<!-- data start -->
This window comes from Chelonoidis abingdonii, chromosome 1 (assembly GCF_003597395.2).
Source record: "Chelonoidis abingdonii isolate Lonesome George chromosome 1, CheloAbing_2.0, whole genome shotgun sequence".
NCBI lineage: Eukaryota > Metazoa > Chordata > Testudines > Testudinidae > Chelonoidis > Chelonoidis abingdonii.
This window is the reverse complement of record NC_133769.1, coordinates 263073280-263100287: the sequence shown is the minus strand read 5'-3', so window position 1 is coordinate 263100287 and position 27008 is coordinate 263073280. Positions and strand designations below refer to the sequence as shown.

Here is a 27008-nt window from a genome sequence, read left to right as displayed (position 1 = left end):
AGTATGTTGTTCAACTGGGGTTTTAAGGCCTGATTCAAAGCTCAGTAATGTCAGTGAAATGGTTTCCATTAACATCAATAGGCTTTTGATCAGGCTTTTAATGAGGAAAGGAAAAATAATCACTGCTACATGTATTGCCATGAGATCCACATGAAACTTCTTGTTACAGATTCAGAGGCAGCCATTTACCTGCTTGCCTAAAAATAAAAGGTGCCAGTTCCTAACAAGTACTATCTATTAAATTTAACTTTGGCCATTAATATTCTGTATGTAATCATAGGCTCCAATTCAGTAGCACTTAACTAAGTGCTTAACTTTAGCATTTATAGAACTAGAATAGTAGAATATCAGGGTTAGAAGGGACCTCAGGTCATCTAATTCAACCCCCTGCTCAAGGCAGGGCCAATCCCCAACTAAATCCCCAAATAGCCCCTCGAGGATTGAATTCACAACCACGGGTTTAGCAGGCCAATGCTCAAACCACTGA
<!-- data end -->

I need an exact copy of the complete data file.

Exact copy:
This window comes from Chelonoidis abingdonii, chromosome 1 (assembly GCF_003597395.2).
Source record: "Chelonoidis abingdonii isolate Lonesome George chromosome 1, CheloAbing_2.0, whole genome shotgun sequence".
NCBI lineage: Eukaryota > Metazoa > Chordata > Testudines > Testudinidae > Chelonoidis > Chelonoidis abingdonii.
This window is the reverse complement of record NC_133769.1, coordinates 263073280-263100287: the sequence shown is the minus strand read 5'-3', so window position 1 is coordinate 263100287 and position 27008 is coordinate 263073280. Positions and strand designations below refer to the sequence as shown.

Here is a 27008-nt window from a genome sequence, read left to right as displayed (position 1 = left end):
AGTATGTTGTTCAACTGGGGTTTTAAGGCCTGATTCAAAGCTCAGTAATGTCAGTGAAATGGTTTCCATTAACATCAATAGGCTTTTGATCAGGCTTTTAATGAGGAAAGGAAAAATAATCACTGCTACATGTATTGCCATGAGATCCACATGAAACTTCTTGTTACAGATTCAGAGGCAGCCATTTACCTGCTTGCCTAAAAATAAAAGGTGCCAGTTCCTAACAAGTACTATCTATTAAATTTAACTTTGGCCATTAATATTCTGTATGTAATCATAGGCTCCAATTCAGTAGCACTTAACTAAGTGCTTAACTTTAGCATTTATAGAACTAGAATAGTAGAATATCAGGGTTAGAAGGGACCTCAGGTCATCTAATTCAACCCCCTGCTCAAGGCAGGGCCAATCCCCAACTAAATCCCCAAATAGCCCCTCGAGGATTGAATTCACAACCACGGGTTTAGCAGGCCAATGCTCAAACCACTGA